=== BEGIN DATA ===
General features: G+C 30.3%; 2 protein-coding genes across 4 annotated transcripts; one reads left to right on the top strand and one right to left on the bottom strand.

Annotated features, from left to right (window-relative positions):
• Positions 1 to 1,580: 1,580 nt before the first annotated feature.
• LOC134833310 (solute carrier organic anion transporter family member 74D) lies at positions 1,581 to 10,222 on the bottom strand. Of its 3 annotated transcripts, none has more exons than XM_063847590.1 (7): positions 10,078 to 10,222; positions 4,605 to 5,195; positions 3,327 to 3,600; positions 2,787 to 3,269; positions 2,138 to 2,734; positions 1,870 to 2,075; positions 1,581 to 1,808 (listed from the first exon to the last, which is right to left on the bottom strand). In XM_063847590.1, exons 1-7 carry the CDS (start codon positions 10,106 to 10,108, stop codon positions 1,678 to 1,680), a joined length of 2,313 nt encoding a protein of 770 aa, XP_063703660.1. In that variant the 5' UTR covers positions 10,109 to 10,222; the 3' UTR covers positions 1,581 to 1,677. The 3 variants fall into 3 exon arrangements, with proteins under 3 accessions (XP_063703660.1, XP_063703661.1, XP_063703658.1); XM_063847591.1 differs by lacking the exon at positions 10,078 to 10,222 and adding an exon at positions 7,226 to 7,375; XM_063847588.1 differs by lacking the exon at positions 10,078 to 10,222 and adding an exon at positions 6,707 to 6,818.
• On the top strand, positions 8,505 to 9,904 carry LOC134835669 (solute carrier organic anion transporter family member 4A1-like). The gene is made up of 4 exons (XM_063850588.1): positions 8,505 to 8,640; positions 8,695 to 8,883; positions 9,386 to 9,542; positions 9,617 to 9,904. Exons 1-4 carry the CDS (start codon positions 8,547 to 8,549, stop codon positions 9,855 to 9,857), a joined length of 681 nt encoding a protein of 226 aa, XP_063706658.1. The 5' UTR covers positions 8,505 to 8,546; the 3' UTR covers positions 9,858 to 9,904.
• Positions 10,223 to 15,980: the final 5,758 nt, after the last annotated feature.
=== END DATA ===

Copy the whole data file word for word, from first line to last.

General features: G+C 30.3%; 2 protein-coding genes across 4 annotated transcripts; one reads left to right on the top strand and one right to left on the bottom strand.

Annotated features, from left to right (window-relative positions):
• Positions 1 to 1,580: 1,580 nt before the first annotated feature.
• LOC134833310 (solute carrier organic anion transporter family member 74D) lies at positions 1,581 to 10,222 on the bottom strand. Of its 3 annotated transcripts, none has more exons than XM_063847590.1 (7): positions 10,078 to 10,222; positions 4,605 to 5,195; positions 3,327 to 3,600; positions 2,787 to 3,269; positions 2,138 to 2,734; positions 1,870 to 2,075; positions 1,581 to 1,808 (listed from the first exon to the last, which is right to left on the bottom strand). In XM_063847590.1, exons 1-7 carry the CDS (start codon positions 10,106 to 10,108, stop codon positions 1,678 to 1,680), a joined length of 2,313 nt encoding a protein of 770 aa, XP_063703660.1. In that variant the 5' UTR covers positions 10,109 to 10,222; the 3' UTR covers positions 1,581 to 1,677. The 3 variants fall into 3 exon arrangements, with proteins under 3 accessions (XP_063703660.1, XP_063703661.1, XP_063703658.1); XM_063847591.1 differs by lacking the exon at positions 10,078 to 10,222 and adding an exon at positions 7,226 to 7,375; XM_063847588.1 differs by lacking the exon at positions 10,078 to 10,222 and adding an exon at positions 6,707 to 6,818.
• On the top strand, positions 8,505 to 9,904 carry LOC134835669 (solute carrier organic anion transporter family member 4A1-like). The gene is made up of 4 exons (XM_063850588.1): positions 8,505 to 8,640; positions 8,695 to 8,883; positions 9,386 to 9,542; positions 9,617 to 9,904. Exons 1-4 carry the CDS (start codon positions 8,547 to 8,549, stop codon positions 9,855 to 9,857), a joined length of 681 nt encoding a protein of 226 aa, XP_063706658.1. The 5' UTR covers positions 8,505 to 8,546; the 3' UTR covers positions 9,858 to 9,904.
• Positions 10,223 to 15,980: the final 5,758 nt, after the last annotated feature.